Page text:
Sorrell expects incumbents to pay big to fight off Silicon Valley's Premier League interest
By Jonathan Rest
The domestic rights fee for English soccer’s Premier League will rise substantially once again in the next cycle on the back of aggressive bids from new digital players such as Amazon, Apple and Google, Sir Martin Sorrell, founder and chief executive of advertising behemoth WPP, has predicted.
Pay-television giant Sky and telecoms group BT are shelling out a combined £5.14 billion ($6.83 billion) for live Premier League rights in the UK in three-year deals expiring in 2019, but the interest from Silicon Valley companies in live sports rights means the incumbents face paying big to maintain their status.
Market analysts have estimated that Sky could have to pay a 30-per-cent premium to keep its dominant position when the auction takes place early next year, and Sorrell believes the property is so valuable to both broadcasters’ business models that they cannot afford not to compete.
Speaking on the opening morning of the Leaders Sport Business Summit in London, Sorrell said: “People keep saying that, at some point, rights fees will have to come down. But in Amazon, Apple, Google, Facebook and Microsoft you have five of the biggest companies on the planet, plus then you have the Chinese two, Alibaba and Tencent. They are all worth more than half a trillion dollars, and all seven of them want to be bidding for content.
“The demand for content is going to be so strong and so varied, it will have major implications. Demand will exceed supply.”
He continued: “It [the Premier League] is such a valuable property that you just have to have it. It is that important. Incumbency is a burden. The incumbents always look to their position in a different way to the challenger. They look at the cost structure. The challenger looks at it as an add-on. Challengers are always more aggressive than the incumbent thinks. When you lose as an incumbent, you always say, ‘Why did I not go a bit further?’
“As an incumbent, you just cannot afford to lose it.”
Amazon and Facebook continue to make moves in sports rights acquisition and, while arguably overhyped, recent developments point to a heightened appetite.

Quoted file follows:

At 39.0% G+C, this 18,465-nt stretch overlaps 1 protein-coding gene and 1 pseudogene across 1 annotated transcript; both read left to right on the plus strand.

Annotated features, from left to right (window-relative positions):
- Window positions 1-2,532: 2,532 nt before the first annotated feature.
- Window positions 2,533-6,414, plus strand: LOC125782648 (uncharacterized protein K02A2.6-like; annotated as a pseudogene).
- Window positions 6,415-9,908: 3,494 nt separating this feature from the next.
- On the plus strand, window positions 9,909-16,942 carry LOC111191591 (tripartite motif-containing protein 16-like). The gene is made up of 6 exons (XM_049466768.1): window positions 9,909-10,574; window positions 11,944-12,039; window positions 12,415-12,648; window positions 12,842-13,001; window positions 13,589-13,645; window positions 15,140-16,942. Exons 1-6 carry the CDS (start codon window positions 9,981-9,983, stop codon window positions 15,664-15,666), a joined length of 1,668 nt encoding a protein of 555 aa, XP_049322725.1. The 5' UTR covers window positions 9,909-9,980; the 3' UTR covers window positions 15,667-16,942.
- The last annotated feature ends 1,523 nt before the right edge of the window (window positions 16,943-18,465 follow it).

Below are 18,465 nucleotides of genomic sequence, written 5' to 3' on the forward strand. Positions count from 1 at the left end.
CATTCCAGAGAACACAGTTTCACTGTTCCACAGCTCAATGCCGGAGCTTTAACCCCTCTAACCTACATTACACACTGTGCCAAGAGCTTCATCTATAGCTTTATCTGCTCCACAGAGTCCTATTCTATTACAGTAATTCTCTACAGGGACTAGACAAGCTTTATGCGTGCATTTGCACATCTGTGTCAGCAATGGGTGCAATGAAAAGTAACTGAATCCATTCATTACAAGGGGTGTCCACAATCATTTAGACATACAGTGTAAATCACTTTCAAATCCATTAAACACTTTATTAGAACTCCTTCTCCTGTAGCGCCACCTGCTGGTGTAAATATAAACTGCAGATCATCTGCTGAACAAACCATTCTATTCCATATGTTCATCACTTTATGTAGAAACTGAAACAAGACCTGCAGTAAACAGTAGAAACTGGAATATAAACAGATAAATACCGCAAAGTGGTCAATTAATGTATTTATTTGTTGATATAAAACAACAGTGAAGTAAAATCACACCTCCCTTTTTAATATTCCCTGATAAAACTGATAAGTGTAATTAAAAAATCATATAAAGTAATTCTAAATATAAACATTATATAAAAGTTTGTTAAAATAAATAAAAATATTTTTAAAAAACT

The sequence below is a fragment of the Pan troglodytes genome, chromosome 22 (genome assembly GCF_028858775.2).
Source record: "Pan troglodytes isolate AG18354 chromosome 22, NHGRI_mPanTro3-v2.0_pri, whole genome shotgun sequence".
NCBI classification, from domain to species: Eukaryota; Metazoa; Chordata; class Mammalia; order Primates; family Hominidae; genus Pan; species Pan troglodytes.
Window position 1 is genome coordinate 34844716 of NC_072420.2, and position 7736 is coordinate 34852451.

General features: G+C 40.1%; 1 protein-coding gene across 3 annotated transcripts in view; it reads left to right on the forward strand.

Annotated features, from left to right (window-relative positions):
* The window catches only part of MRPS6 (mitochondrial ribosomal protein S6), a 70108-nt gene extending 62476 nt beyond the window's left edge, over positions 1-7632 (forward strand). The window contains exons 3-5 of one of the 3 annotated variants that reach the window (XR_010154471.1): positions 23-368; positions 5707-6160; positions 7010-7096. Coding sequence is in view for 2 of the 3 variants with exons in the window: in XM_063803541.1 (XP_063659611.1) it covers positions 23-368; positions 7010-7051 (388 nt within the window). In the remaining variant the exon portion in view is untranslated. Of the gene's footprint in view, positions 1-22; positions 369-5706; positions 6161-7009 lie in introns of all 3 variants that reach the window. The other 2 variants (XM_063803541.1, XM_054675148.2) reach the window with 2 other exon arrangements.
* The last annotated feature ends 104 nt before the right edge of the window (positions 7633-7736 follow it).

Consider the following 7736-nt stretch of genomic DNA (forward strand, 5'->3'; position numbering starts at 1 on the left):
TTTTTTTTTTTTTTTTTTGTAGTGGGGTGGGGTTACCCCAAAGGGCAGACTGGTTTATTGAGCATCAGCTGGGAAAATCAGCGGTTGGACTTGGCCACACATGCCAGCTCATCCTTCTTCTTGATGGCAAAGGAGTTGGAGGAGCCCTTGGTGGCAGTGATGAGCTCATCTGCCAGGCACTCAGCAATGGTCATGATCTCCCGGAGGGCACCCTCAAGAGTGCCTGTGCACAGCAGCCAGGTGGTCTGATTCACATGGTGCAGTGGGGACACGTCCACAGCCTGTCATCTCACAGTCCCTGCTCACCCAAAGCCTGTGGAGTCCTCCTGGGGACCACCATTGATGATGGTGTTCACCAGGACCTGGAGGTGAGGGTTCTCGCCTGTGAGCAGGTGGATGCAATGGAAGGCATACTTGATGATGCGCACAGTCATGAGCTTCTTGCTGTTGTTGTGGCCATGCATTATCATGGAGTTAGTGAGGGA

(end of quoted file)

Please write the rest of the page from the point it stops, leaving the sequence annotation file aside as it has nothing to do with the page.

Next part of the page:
Amazon recently secured the UK rights to the ATP World Tour in its biggest sports content deal outside USA, an agreement said to be worth up to £10 million per year. Last week it kicked off its global rights deal to stream 10 Thursday night NFL games in the 2017 season, in a $50-million agreement.
Meanwhile, Facebook was unsuccessful with a $600-million bid for digital rights to the Indian Premier League over five seasons.
Sorrell said: “My view is that they will be in the picture. Amazon already have Bundesliga audio rights, and I know they pitched one of the [soccer] leagues in Europe, so that shows where their interest lies. I think they will be a force. Facebook bid big for the IPL and forced Star’s hand. I don’t think anybody anticipated Star having to pay that much.”
He added: “Apple will be there as well. They are reported to be setting up a $1-billion content company, and Google will be in the conversation too.”
Last month, Simon Green, the head of BT Sport, cast doubt over whether digital giants will compete for the premium major sports rights packages in the next decade, given uncertainty over how such weighty investments would be monetised.
He told the Guardian newspaper: “It’s hard to say how the sporting rights market is going to play out with those brands. The only one which has really dipped its toe into the water is Amazon, who bought the rights to the ATP tennis.
“What’s Amazon’s business model? Is it to sell tennis rackets on the back of showing it? Over a five- or 10-year span, I don’t see those brands competing in the sports rights buying market in the way ourselves and other established broadcasters are.”